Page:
by WorldTribune Staff, November 12, 2018
The San Francisco in which Rep. Nancy Pelosi “came of age politically also differed greatly from the one that instinctively re-elects her every two years,” a columnist noted.
Pelosi “represents a geographically tiny district – the nation’s smallest outside of Manhattan – that ranks as one of the most politically homogenous in the nation,” Daniel J. Flynn wrote for The American Spectator Nov. 9.
Pelosi “can represent her constituents or speak for her colleagues. She cannot do both. This poses problems for the sustainability of the Democratic House majority,” Flynn wrote.
In the 1970s, Flynn chronicled in his book “Cult City: Jim Jones, Harvey Milk, and 10 Days That Shook San Francisco”, how Bay Area figures entered politics at their own risk.
“The Symbionese Liberation Army (SLA), with its not-so-catchy catchphrase ‘Death to the fascist insect that preys upon the life of the people,’ ” assassinated Oakland superintendent of schools Marcus Foster on Election Day in 1973,” Flynn noted. “Two months later, the Zebra Killers severely wounded future San Francisco Mayor Art Agnos, then a member of the California Commission on Aging, by shooting him twice in the chest.”
Flynn continued: “In 1975, the New World Liberation Front (NWLF) placed a bomb on a windowsill outside of San Francisco supervisor Dianne Feinstein’s daughter’s bedroom. The group shot out windows of her vacation property later that year. Several of Feinstein’s colleagues on the Board of Supervisors received bombs disguised within candy boxes. In the midst of a police and fire strike in late summer, someone placed a bomb on Mayor Joseph Alioto’s front lawn along with the threatening message: ‘Don’t Threaten Us.’ That September, San Francisco witnessed serial joiner Sara Jane Moore attempt to assassinate President Gerald Ford. And forty years ago this month, Supervisor Dan White, a centrist Democrat close to Feinstein, murdered Mayor George Moscone and Supervisor Harvey Milk in an act of sour grapes in response to the mayor’s about-face refusal to re-seat him on the board from which he had recently resigned.”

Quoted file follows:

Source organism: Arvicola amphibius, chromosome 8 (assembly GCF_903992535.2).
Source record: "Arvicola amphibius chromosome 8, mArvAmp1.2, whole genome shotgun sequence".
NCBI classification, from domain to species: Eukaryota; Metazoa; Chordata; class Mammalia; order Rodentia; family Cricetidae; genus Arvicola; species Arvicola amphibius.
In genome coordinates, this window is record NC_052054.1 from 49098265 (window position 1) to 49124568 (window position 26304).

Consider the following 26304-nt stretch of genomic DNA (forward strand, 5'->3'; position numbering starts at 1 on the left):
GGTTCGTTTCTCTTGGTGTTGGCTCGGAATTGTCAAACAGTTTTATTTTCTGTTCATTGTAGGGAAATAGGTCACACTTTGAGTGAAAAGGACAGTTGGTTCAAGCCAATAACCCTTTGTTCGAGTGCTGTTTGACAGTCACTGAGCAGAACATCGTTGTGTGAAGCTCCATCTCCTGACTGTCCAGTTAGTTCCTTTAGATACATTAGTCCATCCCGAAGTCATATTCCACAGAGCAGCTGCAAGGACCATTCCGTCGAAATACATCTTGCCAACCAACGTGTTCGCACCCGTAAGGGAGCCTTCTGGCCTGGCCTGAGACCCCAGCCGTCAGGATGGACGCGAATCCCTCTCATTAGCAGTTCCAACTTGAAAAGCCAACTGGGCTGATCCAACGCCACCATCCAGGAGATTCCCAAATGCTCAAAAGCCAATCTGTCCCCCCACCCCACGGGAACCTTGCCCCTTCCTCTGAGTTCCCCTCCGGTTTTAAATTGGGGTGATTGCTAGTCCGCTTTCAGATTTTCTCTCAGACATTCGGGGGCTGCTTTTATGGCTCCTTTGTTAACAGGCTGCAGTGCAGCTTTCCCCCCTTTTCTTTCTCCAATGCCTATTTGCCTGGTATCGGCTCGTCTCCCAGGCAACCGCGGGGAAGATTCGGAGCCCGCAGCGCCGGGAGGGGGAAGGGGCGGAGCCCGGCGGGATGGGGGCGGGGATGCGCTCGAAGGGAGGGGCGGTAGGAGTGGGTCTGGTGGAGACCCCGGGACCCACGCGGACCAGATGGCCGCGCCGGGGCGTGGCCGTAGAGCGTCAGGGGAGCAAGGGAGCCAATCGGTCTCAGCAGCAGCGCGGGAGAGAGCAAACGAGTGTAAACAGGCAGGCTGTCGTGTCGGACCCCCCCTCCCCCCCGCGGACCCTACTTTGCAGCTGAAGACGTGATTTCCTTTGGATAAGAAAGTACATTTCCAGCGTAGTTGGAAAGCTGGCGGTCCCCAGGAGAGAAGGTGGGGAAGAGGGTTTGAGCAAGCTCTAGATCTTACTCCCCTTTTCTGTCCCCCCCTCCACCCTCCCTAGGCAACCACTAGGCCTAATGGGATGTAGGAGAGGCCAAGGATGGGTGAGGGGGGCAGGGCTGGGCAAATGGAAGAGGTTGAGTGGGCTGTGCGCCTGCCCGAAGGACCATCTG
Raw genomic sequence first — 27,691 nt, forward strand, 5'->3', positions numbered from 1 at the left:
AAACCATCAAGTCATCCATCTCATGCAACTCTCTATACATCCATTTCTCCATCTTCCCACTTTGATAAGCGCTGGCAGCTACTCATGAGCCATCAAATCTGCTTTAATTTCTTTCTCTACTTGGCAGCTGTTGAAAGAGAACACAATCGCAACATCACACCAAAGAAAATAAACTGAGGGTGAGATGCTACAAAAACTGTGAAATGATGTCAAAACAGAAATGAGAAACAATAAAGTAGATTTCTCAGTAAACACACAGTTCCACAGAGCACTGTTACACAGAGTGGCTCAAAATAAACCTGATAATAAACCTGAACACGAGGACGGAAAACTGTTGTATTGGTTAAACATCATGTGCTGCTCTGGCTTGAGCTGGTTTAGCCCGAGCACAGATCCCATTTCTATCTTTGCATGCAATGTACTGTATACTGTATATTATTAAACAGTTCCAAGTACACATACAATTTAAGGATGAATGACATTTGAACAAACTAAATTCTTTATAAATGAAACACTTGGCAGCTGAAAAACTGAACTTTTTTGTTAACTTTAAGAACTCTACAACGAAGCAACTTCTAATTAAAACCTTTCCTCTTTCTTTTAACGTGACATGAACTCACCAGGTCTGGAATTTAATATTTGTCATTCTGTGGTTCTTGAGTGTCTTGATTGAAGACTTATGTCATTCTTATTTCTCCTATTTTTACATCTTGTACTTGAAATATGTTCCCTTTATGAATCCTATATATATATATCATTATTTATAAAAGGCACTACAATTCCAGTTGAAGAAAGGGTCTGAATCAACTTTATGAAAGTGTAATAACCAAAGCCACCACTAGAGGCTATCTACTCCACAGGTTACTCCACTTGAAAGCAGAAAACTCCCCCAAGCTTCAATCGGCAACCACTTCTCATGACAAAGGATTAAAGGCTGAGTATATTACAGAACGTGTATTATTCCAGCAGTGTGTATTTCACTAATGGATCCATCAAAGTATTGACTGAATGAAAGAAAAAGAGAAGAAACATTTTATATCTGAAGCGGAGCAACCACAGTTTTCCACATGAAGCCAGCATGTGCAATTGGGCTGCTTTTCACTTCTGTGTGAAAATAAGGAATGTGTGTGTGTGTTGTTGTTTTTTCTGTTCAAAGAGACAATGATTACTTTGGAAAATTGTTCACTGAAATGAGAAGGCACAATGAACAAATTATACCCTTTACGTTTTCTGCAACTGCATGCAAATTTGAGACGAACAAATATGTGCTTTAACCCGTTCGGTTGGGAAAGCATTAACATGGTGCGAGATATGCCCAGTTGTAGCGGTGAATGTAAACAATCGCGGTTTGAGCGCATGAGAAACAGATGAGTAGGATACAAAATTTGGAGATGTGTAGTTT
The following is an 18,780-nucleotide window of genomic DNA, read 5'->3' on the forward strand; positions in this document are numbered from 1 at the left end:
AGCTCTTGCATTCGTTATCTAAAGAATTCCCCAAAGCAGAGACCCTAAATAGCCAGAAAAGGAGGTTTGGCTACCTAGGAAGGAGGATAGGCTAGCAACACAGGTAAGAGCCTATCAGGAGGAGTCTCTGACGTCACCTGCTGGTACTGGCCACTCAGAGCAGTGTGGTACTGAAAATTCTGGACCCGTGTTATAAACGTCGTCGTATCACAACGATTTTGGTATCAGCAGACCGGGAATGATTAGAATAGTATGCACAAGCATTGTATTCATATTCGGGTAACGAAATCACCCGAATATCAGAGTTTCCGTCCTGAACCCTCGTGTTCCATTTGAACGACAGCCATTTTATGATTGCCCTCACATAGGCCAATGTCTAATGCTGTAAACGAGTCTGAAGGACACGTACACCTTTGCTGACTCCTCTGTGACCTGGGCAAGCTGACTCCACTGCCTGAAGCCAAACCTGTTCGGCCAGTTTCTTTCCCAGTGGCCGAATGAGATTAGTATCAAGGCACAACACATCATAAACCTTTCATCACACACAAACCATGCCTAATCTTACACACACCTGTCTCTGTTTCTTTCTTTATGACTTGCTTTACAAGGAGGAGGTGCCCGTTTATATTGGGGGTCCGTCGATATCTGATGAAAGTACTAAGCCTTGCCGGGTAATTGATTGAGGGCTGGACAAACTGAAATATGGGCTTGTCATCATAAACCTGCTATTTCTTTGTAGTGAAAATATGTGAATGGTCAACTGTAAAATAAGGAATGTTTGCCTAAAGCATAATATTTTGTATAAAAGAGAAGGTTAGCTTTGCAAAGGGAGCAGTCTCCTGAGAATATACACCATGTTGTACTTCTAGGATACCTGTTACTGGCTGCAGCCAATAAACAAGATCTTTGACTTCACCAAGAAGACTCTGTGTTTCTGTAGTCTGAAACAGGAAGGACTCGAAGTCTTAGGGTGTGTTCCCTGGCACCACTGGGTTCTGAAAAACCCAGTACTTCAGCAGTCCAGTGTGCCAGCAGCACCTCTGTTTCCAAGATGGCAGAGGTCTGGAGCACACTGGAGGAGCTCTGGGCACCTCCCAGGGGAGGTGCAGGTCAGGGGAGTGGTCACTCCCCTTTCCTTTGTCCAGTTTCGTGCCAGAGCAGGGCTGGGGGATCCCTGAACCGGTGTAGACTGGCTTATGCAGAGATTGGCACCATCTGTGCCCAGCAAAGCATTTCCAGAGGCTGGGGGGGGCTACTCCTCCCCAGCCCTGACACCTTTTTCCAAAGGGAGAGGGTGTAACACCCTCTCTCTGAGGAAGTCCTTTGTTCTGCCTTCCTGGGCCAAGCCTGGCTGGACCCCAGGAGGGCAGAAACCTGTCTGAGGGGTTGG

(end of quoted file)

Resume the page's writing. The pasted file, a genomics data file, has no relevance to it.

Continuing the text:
Pelosi was elected as a member of the Democratic National Committee in 1976 and as the party chair for Northern California the following year. She “owed her standing, and later her seat in Congress, to the Burton political machine,” Flynn wrote. “This machine, and the Northern California Democratic Party that Pelosi chaired, worked overtime to legitimize San Francisco’s most diabolical purveyor of political violence in a decade dominated by it.”
Today, Pelosi hails from “a city that bans plastic straws, freebie Happy Meal toys, and the sale of fur coats … a parochial cosmopolitanism that does not translate well to other districts,” Flynn wrote.
Now, “for Pelosi to hold on to the speaker’s gavel, she needs to let go of the crank causes and extremist politics that characterizes her adopted hometown. And if her entry into San Francisco politics did not provide this lesson then perhaps her last exit from the speaker’s chair might. After aggressively pursuing a far-left agenda after Barack Obama’s 2008 victory, House Democrats lost 63 seats 2010.”
Abolishing Immigration and Customs Enforcement (ICE), holding impeachment hearings, and pushing Medicare for All “each strike as precisely the type of ideas enjoying popularity in San Francisco that suggest doom for Democrats elsewhere should the incoming speaker pursue them,” Flynn wrote.